Now that we’re fully in winter’s grip, it’s time to get some hot pot, stat. Unsurprisingly, New York City is brimming with the Chinese and Japanese staple whether you’re looking to dine in Brooklyn, Queens, or Manhattan. All you have to do is grab a couple of your hungriest friends and sidle up to the ultimate brothy feast. Here’s where to eat hot pot in New York City right now.
For the most part, sushi and sashimi are the name of the game at this midtown restaurant, but Mifune also happens to serve a killer Japanese hot pot rice dish featuring snow crab and ikura caviar. The dish serves two to three people so bring a group by and prepare to dig in.
Little Sheep Mongolian Hot Pot
The beauty of this excellent chain of China-born hot pot restaurants is that it has outposts in Brooklyn (Sunset Park), Queens (Flushing), and Manhattan (Lower East Side). Sure, you have to put up with bumping EDM music, but it’s easy to tolerate when the food is so good. Think ridiculously fresh vegetables and thinly sliced meats, including the house specialty of lamb. Unlike many hot pot spots, the menu at Little Sheep is à la carte rather than all you can eat (though there is a $17 all-you-can-meat option). The restaurant also doesn’t take reservations for parties of five and under and there’s usually a wait, but that’s a small price to pay for some of the finest hotpot in the city.
Like Little Sheep, this restaurant, with locations in Brooklyn and Queens, may look like a nightclub to those not in the know. But inside, diners will find traditional hot pot with non-traditional add-ons, including deli meat, cubed pineapple, and bacon-wrapped mushrooms. Your best bets here are the full-bodied pork bone broth and a spicy seafood broth that won’t disappoint those who love a little heat. Finally, a hot tip, don’t drop by before 3 in the afternoon, because this spot won’t be open. Better to come for dinner or a late-night feast.
Lao Cheng Yi Guo (First Lamb Shabu)
While there’s some pretty good hot pot in Chinatown, the absolute best hot pot can only be found in Flushing, Queens, at Lao Cheng Yi Guo. As our own Chris Crowley points out, the Sichuan pepper-seasoned lamb stew with chrysanthemum greens and baby bamboo is worth the trip on the 7 train alone. But throw in some egg crepe dumplings and hand-pulled noodles for a truly unforgettable feast.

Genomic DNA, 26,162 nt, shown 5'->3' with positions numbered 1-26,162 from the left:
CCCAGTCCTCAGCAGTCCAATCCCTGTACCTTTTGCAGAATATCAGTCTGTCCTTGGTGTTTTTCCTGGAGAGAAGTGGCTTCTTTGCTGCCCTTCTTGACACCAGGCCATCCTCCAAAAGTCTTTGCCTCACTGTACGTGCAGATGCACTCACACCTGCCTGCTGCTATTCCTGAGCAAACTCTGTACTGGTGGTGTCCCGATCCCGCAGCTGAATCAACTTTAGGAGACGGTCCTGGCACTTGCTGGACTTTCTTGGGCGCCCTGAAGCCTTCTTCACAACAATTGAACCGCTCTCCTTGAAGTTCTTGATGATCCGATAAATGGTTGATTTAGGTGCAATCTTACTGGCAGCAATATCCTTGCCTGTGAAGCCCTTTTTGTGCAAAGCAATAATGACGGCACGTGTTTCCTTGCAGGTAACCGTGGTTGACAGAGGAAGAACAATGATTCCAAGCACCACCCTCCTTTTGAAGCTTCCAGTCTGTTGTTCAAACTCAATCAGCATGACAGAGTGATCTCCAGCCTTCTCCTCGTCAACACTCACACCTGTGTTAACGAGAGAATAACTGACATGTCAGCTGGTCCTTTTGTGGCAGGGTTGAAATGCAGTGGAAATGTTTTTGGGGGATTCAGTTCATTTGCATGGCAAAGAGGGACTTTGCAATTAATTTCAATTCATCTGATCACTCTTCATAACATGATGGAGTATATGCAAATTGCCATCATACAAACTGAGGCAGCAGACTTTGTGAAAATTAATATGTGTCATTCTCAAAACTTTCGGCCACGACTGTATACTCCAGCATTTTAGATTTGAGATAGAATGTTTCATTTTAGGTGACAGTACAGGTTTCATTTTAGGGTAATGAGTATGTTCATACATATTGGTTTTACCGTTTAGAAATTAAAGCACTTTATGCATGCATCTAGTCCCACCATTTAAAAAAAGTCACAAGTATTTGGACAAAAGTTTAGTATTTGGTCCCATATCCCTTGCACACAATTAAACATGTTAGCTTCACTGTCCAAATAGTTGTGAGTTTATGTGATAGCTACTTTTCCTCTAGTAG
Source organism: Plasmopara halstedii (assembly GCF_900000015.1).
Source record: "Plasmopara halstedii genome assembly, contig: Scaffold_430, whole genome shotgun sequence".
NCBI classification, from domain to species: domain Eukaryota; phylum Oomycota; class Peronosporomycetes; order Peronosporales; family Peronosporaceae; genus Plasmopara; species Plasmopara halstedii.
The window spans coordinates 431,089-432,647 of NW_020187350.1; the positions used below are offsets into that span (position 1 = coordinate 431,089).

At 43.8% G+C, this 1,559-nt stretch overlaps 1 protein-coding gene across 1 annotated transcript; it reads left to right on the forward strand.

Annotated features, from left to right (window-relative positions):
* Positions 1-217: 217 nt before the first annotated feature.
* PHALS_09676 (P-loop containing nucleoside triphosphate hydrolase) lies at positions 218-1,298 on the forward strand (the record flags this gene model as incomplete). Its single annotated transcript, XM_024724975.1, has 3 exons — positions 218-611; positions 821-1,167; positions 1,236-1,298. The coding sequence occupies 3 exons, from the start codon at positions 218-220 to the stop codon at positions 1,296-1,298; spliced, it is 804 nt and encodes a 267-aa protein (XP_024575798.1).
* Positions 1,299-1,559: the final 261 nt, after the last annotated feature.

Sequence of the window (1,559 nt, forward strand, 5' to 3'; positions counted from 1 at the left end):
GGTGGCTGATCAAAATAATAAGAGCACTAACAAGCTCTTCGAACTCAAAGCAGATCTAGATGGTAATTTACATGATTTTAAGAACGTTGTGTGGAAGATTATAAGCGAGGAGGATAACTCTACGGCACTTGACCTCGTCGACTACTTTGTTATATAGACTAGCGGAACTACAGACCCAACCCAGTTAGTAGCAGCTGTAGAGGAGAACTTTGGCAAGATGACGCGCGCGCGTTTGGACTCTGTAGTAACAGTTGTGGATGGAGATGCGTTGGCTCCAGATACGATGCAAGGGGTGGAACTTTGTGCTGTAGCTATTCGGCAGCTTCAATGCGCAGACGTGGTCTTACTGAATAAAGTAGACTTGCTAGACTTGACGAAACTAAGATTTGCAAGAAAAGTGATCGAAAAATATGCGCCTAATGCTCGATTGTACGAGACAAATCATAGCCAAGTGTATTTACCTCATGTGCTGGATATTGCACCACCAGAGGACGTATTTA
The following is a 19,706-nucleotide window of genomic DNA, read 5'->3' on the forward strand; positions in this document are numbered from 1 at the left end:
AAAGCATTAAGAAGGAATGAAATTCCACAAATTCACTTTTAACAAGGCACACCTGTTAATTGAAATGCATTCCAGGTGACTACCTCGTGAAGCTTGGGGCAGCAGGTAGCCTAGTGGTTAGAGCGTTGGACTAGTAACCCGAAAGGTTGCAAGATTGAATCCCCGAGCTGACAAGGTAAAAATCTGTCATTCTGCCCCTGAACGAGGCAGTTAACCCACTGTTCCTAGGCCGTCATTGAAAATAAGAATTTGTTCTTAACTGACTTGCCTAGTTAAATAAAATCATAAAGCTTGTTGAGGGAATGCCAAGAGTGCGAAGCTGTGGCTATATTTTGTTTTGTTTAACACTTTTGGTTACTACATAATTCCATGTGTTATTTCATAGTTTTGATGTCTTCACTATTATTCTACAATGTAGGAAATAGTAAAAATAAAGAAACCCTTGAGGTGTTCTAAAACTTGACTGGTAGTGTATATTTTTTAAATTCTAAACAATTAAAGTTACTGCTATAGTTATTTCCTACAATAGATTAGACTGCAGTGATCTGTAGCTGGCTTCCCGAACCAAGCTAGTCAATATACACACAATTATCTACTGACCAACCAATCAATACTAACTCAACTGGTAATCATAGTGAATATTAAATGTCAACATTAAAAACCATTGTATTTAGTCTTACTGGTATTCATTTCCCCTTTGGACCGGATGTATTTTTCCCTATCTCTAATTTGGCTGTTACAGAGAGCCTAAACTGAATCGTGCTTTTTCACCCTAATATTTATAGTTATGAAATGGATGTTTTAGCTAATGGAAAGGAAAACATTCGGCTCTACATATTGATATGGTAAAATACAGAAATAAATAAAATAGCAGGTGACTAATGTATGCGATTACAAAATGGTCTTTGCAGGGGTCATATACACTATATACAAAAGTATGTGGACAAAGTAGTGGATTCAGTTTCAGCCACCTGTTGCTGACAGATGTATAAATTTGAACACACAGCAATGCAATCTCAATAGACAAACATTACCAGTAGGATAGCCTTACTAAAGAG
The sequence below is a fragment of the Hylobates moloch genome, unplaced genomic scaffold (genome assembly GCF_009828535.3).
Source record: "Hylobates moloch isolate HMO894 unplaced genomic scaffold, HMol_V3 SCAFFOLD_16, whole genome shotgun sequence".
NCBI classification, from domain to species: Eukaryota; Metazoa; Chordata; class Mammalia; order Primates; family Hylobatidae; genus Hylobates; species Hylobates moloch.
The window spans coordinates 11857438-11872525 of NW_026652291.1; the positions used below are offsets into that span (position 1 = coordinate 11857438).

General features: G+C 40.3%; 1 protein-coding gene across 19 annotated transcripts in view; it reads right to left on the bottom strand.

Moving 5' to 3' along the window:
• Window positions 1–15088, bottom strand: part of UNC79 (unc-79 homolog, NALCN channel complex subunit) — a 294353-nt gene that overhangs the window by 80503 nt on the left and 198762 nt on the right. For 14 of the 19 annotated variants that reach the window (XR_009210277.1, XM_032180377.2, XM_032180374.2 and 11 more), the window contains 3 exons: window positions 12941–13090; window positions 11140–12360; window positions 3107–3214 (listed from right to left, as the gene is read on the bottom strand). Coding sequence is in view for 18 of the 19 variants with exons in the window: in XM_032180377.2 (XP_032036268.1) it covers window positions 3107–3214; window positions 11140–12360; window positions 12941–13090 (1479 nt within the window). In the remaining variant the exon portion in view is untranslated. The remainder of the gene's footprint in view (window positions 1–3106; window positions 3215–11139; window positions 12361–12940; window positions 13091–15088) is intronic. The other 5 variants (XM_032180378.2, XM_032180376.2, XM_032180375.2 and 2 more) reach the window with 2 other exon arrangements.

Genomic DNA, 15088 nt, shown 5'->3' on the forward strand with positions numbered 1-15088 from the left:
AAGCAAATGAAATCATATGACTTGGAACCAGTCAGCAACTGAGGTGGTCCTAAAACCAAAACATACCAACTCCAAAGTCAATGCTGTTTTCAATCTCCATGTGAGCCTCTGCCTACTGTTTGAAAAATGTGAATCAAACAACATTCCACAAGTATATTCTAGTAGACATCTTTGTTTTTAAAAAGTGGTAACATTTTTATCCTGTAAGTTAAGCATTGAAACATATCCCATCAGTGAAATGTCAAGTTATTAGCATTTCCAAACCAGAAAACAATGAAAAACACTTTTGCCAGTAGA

99 Favor Taste
Among the places on this list, any one of 99 Favor’s five locations is your best bet for celebratory gatherings (even better, if it’s your birthday, you eat for free). There’s no EDM to worry about, ample room for large parties, and the option of adding Korean BBQ to mix if hot pot isn’t enough. Hot pot broth choices include spicy, tomato, original, kimchi, pig bone, and Chinese herbal, and there is a limited but respectable selection of add-ins, including lotus root, tofu, onions, shrimp, and more. The quality of ingredients isn’t always on par with à la carte restaurants, but at just $24 per person for all you can eat, that fact isn’t exactly a deal-breaker.
Zhen Wei Fang
This newest entrant to the hot pot scene arrived in September, taking over the spot once occupied by Congee Bowery and co-owned by the son of Congee Village owner Peter Liang. Accordingly, Zhen Wei Fang is a generational improvement on the hot pot concept: There are live lobsters available, meat options include AAA New Zealand lamb and USDA certified prime rib eye, and the restaurant grows its own mushrooms. It’s on the pricier side (think $80 for Wagyu beef), but worth the trip for those interested in checking out the luxury side of hot pot.
Tang Hot Pot
If you’re grabbing dinner with a hot pot newbie, Tang Hot Pot in Chinatown is a great place to help them get their sea legs. The restaurant’s menu doesn’t veer too wildly off the beat and even features a guide with instructions on not only how long each ingredient takes to cook, but what order they should be cooked in (leafy greens and tough vegetables first and noodles last). Even better, bring a group along to take full advantage of the available combo platters, which include a meat lover’s spread with ten different kinds of protein, and the Sichuan Adventure platter, which features offcuts like pork artery, beef tongue, and chicken gizzards.
For more than two decades, this East Village spot has faithfully served two types of Japanese–style hot pot. There’s the more standard shabu-shabu, where guests order proteins served with hakusai cabbage, scallions, carrots, shiitake mushrooms, watercress, tofu, kishimen noodles, and shirataki noodles in a house broth. Then there’s the even simpler but equally delicious nabemono hot pot, which is lighter on the palate and involves all the ingredients being cooked together like a stew. In other words, if decision-making isn’t your strong suit, Shabu-Tatsu is the place to go.